Fancy Bears: Who are the shady hacking group exposing doping, cover-ups and corruption in sport?

Everything you need to know about the anonymous group with ties to the Russian government

Evan Bartlett
Monday 26 March 2018 17:49 BST
Fancy Bears describe themselves as an “international hack team” who “stand for fair play and clean sport”
Fancy Bears describe themselves as an “international hack team” who “stand for fair play and clean sport” (Fancy Bears)

Fancy Bears are an anonymous cyber espionage group responsible for leaking confidential information from the worlds of politics and sport.

Their earliest work included hacking Georgia's government ministries before the Russian army invaded the country in 2008.

Since then, Fancy Bears have targeted the White House and the CIA and were responsible for the email hack of the Democratic National Committee which is thought to have badly damaged Hillary Clinton’s campaign for the presidency last year.

The group has infiltrated computer systems of several foreign governments and were accused of trying to disrupt the 2017 General Election.

Their sports arm has hacked the World Anti-Doping Agency (Wada) and the IAAF, the world athletics governing body, releasing medical documents belonging to British athletes including Mo Farah, Bradley Wiggins and Chris Froome.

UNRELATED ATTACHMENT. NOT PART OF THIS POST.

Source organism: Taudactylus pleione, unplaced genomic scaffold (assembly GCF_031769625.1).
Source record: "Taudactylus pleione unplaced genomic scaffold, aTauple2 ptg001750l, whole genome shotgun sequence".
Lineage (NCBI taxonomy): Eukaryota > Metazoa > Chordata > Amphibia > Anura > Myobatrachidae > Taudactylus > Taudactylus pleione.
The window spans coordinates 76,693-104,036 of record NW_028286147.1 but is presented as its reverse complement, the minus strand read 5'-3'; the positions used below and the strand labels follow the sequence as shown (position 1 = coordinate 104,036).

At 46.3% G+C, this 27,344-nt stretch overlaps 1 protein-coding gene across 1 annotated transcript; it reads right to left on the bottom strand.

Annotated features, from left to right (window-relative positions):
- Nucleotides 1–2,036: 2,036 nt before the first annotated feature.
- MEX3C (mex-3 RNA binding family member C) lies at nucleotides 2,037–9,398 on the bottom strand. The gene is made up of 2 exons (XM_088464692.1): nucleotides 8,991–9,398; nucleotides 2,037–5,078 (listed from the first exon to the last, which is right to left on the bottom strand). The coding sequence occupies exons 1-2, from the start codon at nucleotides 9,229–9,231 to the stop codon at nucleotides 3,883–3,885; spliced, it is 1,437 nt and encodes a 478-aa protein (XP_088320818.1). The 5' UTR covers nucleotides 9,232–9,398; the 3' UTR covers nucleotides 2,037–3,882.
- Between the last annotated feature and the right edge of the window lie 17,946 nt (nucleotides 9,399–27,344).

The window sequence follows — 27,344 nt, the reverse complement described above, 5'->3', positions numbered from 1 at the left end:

The group released information on athletes who have requested Therapeutic Use Exemptions (TUEs) which allows the use of banned substances if there is a medical need.

Wada subsequently claimed some of the information released by Fancy Bears did not “accurately reflect” their own records, suggesting some of it had been doctored.

On their website, Fancy Bears describe themselves as an “international hack team” who “stand for fair play and clean sport”.

However, cyber security analysts believe the group works in the interests of the Russian government and may receive funding from the Kremlin. Its hackers are Russian speakers and work on Moscow time.

Wada’s general secretary Olivier Niggli said last year he had no doubt the attacks on the anti-doping agency were carried out in retaliation for its uncovering of Russian state-sponsored doping across the vast majority of Olympic and Winter Olympic sports.

The group has threatened to uncover wrongdoing in athletics and other Olympic sports ahead of the Tokyo Games in 2018.

Last year it released information regarding doping tests and TUE requests in football, naming Carlos Tevez, Dirk Kuyt and Gabriel Heinze as players who were permitted to use banned medicines during the 2010 World Cup.

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